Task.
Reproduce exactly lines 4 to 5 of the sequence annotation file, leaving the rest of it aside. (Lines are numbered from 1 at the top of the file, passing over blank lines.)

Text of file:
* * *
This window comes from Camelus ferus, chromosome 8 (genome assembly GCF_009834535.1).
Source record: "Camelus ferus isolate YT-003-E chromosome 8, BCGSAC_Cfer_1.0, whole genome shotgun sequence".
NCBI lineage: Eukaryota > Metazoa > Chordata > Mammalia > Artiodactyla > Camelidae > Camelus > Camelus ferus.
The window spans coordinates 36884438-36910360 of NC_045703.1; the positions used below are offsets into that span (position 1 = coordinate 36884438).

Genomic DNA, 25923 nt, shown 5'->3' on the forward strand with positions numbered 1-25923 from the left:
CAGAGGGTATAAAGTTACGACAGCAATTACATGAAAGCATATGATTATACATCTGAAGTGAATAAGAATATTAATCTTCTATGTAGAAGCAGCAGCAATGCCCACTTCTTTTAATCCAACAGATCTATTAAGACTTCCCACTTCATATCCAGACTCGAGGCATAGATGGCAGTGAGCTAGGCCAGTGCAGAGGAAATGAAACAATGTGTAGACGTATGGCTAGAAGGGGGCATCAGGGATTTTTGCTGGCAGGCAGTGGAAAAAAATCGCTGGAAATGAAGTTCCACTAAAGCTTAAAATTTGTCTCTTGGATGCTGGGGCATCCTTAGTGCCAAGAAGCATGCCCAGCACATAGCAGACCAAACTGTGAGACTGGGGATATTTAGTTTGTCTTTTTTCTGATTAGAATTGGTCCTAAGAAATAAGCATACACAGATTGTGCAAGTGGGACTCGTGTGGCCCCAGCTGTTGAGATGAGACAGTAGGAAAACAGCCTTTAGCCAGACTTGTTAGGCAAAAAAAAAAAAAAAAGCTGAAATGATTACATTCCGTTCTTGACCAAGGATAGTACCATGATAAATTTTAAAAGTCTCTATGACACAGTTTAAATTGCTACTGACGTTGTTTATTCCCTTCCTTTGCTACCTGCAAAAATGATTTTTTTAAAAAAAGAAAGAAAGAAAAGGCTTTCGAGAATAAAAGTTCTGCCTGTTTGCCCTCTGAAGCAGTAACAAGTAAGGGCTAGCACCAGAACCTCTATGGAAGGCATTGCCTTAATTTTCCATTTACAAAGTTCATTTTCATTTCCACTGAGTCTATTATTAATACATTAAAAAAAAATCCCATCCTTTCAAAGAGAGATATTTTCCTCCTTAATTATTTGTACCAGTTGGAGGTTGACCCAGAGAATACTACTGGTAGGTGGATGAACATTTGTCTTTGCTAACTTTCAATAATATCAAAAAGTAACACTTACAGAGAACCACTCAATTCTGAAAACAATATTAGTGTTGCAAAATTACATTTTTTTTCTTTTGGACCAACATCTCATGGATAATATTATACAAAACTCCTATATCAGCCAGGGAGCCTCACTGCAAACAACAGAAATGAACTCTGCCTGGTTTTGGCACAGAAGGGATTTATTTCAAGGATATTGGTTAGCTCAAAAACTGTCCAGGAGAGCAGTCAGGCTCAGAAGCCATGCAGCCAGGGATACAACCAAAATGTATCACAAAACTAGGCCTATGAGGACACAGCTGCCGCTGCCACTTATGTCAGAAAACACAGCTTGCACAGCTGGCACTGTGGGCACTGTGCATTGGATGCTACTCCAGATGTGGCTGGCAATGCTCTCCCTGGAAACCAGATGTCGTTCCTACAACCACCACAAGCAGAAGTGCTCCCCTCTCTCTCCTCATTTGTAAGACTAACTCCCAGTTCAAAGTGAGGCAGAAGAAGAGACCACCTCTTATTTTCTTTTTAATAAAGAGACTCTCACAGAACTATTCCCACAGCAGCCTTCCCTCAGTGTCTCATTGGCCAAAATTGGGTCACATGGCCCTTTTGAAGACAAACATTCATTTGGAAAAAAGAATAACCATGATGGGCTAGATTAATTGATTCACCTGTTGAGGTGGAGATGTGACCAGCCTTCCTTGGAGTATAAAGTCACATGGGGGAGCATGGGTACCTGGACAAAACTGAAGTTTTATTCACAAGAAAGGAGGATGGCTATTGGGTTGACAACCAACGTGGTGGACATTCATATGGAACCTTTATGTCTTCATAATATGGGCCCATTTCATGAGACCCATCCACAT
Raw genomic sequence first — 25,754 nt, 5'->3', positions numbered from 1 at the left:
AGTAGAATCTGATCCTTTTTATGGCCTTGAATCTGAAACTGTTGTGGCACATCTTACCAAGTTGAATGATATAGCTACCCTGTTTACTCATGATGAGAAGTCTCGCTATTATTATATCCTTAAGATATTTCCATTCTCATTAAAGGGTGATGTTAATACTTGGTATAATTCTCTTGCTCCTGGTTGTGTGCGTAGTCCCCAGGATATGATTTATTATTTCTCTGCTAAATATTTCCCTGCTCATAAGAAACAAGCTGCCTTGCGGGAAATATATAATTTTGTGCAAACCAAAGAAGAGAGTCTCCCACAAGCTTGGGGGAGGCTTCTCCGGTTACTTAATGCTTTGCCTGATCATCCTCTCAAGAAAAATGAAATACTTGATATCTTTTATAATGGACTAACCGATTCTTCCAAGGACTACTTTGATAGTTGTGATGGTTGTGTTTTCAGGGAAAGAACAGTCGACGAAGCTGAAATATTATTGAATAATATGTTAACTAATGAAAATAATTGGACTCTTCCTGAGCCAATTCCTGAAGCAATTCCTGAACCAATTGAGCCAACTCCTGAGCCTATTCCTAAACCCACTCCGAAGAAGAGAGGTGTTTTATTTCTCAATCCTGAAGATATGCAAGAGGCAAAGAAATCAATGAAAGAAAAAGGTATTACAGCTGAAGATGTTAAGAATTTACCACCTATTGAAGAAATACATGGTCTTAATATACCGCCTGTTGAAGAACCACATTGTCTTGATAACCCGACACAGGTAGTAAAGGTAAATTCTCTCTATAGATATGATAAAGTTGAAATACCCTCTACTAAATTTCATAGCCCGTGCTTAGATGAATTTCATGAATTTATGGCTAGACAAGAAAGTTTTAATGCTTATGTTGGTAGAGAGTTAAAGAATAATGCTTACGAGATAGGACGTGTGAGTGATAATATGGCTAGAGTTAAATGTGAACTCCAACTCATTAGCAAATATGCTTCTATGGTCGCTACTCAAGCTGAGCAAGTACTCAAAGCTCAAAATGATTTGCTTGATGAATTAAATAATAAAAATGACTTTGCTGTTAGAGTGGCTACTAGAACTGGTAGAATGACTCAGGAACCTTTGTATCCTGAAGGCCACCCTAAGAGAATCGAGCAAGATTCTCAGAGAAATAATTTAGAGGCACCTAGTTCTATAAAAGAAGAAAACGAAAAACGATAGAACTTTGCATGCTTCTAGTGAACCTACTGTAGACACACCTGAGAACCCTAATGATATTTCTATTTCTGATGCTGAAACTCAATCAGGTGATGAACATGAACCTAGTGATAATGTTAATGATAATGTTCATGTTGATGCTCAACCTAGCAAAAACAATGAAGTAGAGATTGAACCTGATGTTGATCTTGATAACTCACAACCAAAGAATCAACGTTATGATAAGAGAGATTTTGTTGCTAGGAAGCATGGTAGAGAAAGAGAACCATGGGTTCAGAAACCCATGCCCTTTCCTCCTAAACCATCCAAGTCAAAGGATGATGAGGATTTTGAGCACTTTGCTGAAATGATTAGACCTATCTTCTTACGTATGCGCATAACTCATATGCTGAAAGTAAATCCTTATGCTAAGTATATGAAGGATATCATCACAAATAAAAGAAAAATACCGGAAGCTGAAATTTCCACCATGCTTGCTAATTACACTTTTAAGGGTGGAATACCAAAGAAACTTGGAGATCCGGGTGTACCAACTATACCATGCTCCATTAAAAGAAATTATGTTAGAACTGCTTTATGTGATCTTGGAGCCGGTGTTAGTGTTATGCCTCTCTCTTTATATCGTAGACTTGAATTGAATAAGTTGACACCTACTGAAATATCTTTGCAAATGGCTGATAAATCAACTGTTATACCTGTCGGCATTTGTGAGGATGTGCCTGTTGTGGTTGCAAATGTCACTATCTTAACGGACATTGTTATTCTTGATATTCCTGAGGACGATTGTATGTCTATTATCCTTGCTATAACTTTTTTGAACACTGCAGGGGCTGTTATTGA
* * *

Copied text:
The window spans coordinates 36884438-36910360 of NC_045703.1; the positions used below are offsets into that span (position 1 = coordinate 36884438).

Genomic DNA, 25923 nt, shown 5'->3' on the forward strand with positions numbered 1-25923 from the left: